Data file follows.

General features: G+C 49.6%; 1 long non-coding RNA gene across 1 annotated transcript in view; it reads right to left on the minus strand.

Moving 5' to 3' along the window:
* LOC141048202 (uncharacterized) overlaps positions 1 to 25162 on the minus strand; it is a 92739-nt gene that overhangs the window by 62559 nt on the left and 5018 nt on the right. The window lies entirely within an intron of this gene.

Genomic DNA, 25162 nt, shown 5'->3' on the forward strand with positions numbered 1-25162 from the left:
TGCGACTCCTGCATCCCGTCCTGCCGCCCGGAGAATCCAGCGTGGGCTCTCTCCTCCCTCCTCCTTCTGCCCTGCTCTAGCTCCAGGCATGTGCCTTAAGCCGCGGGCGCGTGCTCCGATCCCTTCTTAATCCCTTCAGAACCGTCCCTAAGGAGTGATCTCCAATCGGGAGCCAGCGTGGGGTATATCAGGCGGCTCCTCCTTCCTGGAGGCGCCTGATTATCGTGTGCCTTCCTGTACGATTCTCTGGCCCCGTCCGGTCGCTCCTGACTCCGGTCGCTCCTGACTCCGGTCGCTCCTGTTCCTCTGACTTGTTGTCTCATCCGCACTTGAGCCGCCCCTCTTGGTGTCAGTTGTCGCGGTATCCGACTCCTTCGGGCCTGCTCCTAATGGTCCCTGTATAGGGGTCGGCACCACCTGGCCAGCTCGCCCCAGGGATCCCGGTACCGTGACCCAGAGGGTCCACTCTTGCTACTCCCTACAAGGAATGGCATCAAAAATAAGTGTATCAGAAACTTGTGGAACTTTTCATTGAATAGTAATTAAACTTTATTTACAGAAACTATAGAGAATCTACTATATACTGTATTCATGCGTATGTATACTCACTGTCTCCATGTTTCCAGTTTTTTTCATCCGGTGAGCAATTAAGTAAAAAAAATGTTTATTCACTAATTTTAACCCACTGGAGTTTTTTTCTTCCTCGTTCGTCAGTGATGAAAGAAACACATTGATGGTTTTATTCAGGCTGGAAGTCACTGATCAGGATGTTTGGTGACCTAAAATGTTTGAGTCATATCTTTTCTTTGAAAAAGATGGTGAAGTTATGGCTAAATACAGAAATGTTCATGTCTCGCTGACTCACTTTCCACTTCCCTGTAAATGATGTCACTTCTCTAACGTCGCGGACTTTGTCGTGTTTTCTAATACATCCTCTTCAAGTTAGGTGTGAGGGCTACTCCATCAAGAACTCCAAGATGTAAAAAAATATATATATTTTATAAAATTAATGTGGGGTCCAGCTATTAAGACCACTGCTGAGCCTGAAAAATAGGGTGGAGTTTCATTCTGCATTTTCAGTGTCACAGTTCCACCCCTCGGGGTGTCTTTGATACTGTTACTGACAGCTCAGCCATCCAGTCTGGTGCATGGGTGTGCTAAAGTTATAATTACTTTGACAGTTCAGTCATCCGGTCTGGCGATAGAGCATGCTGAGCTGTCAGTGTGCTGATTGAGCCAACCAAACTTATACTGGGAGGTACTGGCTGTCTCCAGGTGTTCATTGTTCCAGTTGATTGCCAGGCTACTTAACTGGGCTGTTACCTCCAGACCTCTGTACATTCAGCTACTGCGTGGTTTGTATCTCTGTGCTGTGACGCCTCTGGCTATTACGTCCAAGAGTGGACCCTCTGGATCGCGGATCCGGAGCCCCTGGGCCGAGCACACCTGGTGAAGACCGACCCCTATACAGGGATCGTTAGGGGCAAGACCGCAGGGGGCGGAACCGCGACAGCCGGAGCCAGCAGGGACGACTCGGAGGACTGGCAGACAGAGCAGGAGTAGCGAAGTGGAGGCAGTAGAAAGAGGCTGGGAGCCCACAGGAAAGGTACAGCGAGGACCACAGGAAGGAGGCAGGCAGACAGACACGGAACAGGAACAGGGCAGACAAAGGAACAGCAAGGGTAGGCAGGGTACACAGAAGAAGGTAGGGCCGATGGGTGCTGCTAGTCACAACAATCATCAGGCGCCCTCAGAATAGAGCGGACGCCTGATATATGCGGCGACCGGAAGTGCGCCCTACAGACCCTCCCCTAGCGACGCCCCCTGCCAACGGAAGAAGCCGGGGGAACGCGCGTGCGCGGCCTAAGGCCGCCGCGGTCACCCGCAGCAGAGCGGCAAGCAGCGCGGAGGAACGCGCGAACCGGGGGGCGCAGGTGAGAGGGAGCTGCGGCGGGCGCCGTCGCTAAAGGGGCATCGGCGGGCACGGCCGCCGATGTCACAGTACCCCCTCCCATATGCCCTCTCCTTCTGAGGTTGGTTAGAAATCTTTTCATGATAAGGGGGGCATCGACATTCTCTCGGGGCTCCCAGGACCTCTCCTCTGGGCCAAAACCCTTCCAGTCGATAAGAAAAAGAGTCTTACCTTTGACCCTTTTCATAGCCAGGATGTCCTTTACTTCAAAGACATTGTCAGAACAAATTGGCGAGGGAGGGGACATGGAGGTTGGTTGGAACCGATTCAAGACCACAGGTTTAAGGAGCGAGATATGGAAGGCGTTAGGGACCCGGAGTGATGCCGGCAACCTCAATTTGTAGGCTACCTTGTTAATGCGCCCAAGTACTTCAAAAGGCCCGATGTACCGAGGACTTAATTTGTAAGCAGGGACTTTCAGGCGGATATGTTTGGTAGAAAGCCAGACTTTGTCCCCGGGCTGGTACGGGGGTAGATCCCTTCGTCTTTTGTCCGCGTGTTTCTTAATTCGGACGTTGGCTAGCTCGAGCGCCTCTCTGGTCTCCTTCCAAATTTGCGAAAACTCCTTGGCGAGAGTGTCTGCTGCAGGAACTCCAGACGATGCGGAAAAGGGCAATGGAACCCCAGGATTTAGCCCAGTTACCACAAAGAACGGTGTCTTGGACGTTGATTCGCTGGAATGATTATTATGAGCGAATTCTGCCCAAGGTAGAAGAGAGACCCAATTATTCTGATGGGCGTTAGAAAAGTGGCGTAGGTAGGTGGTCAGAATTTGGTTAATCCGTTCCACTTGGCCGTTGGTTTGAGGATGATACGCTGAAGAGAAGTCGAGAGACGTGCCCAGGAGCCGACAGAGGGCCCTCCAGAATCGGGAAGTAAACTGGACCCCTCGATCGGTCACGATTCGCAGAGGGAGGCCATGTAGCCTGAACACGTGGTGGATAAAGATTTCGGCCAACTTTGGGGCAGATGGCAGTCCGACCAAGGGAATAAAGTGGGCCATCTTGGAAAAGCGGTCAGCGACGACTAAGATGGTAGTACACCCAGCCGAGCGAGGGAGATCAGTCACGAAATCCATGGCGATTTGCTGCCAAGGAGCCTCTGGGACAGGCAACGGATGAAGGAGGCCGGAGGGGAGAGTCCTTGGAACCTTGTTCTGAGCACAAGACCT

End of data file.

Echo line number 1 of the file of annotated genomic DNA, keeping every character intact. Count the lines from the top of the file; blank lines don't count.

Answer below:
General features: G+C 49.6%; 1 long non-coding RNA gene across 1 annotated transcript in view; it reads right to left on the minus strand.